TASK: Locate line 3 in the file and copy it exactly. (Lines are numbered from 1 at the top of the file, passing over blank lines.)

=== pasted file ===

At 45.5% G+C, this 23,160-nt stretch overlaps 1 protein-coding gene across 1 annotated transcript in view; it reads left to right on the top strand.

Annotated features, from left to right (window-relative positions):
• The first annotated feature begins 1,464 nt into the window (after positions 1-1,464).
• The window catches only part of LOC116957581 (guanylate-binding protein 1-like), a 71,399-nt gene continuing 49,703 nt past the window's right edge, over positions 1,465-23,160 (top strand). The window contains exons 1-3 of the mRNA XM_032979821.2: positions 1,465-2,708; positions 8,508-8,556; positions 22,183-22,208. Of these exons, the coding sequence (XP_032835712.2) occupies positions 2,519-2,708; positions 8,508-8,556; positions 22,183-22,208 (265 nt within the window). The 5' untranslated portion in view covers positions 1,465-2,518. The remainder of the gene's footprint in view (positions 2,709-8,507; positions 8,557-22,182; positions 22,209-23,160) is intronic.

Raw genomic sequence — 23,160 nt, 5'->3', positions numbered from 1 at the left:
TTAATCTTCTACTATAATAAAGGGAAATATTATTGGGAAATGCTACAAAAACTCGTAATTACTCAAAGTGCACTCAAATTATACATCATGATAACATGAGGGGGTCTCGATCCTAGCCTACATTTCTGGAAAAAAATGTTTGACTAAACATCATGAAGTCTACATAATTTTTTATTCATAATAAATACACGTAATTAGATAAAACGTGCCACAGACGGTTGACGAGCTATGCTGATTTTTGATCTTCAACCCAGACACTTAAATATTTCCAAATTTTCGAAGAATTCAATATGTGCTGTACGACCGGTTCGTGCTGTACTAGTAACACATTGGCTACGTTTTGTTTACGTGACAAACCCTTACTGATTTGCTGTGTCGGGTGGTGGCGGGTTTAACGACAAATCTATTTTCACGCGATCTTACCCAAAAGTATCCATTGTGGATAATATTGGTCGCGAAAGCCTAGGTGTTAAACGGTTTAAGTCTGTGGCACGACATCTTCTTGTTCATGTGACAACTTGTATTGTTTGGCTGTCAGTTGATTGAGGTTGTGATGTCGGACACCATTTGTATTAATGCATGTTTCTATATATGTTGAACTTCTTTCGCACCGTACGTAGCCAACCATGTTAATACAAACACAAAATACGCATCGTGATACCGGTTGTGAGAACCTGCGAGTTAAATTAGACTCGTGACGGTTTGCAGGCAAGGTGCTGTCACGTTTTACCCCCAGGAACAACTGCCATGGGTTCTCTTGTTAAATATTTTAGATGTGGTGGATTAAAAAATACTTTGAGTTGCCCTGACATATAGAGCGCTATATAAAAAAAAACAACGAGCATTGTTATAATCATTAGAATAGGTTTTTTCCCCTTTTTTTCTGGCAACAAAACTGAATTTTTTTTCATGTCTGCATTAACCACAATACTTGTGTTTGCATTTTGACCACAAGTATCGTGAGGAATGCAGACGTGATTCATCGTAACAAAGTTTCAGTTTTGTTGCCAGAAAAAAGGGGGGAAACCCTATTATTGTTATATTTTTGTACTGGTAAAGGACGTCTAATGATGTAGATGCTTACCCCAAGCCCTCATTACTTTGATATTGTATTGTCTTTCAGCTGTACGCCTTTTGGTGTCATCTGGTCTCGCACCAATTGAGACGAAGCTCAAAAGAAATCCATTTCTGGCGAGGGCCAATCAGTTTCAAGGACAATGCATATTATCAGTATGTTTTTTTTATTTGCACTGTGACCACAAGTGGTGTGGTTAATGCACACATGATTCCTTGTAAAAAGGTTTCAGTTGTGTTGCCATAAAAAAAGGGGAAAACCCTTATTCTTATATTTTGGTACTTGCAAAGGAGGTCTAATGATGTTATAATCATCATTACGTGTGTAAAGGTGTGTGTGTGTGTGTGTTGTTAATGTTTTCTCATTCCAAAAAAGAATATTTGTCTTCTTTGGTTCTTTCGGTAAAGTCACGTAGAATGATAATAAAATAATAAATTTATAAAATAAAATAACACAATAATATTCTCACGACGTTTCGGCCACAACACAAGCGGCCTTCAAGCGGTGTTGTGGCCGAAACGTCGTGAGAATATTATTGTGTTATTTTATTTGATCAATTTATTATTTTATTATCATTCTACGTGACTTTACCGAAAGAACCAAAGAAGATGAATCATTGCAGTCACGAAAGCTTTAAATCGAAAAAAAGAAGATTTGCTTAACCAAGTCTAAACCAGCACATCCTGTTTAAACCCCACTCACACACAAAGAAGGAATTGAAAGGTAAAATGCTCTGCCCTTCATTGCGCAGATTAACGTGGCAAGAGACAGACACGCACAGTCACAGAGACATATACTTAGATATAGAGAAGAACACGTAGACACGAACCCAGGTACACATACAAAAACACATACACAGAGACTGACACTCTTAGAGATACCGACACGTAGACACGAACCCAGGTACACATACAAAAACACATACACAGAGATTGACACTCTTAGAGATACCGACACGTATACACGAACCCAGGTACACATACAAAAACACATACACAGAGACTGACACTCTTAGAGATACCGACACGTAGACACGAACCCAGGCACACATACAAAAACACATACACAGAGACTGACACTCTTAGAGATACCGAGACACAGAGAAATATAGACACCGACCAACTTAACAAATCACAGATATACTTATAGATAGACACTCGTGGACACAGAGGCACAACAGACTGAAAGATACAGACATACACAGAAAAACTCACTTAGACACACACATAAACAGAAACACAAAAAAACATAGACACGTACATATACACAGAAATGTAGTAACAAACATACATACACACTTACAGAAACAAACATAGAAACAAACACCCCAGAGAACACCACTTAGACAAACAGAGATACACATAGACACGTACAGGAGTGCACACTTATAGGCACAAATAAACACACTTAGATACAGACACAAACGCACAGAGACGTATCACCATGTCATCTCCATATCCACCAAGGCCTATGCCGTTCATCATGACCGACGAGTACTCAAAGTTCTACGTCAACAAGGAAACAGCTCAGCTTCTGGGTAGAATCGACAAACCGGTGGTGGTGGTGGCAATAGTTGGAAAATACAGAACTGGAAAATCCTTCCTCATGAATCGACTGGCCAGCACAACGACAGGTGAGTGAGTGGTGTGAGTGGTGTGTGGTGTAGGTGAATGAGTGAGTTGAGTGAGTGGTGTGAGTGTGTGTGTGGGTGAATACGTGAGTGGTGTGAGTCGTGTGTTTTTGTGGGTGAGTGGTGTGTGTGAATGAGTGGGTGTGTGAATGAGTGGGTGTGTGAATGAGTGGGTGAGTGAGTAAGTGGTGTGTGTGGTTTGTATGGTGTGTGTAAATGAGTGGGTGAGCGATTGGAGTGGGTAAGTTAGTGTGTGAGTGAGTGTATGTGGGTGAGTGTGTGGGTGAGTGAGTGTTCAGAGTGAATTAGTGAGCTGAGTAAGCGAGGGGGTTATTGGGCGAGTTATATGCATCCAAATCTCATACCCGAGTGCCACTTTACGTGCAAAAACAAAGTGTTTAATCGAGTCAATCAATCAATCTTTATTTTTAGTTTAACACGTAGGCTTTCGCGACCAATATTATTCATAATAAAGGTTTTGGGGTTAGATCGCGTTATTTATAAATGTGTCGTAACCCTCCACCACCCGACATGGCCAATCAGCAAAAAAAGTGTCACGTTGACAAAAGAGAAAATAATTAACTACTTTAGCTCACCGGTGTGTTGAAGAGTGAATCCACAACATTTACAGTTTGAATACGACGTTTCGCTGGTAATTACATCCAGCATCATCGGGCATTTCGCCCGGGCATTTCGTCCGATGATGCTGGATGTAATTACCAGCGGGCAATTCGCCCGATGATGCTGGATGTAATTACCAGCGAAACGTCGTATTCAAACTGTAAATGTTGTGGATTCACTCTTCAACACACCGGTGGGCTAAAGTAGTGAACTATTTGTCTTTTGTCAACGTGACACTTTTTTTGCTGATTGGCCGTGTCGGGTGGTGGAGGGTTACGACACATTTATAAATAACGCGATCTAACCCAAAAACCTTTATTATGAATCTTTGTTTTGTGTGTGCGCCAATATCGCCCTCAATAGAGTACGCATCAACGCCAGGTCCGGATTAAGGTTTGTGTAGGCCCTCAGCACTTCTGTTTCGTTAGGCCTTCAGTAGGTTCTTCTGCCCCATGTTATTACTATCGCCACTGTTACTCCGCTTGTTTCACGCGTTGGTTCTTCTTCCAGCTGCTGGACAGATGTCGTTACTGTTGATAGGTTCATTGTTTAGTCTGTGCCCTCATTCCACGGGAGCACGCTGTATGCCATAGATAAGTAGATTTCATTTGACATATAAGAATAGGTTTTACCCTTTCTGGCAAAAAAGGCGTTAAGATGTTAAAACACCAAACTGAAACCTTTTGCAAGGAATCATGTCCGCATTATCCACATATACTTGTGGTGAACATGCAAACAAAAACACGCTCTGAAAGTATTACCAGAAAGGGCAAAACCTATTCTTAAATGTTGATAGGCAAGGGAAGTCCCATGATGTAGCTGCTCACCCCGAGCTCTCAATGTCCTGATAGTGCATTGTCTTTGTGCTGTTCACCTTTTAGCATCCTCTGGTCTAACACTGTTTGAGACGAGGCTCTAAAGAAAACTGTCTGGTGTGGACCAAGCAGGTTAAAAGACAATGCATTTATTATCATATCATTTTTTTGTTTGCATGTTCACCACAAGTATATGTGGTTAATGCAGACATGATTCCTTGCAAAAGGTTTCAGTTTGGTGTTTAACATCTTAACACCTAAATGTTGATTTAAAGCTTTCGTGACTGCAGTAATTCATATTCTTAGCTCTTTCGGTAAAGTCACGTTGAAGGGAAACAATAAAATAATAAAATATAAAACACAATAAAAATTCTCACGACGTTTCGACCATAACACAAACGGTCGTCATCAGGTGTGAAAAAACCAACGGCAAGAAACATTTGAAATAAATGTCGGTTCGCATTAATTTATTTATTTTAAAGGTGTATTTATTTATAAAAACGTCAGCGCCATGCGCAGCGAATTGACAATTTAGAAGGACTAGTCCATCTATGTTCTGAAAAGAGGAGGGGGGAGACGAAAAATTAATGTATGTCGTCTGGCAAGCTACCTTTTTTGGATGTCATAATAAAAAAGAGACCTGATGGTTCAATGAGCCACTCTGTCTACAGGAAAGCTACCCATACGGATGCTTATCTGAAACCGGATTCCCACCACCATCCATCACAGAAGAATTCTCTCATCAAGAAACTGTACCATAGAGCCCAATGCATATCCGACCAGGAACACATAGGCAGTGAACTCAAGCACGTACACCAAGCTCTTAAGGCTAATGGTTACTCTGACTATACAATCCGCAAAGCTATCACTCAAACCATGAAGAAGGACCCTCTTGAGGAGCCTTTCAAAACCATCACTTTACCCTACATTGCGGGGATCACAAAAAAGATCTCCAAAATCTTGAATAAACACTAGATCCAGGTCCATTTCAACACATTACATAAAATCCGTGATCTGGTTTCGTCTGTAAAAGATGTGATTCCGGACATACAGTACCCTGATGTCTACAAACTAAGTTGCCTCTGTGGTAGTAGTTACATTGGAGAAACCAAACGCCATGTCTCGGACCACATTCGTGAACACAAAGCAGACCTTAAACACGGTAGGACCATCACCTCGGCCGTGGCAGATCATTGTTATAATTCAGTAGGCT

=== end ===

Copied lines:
• The first annotated feature begins 1,464 nt into the window (after positions 1-1,464).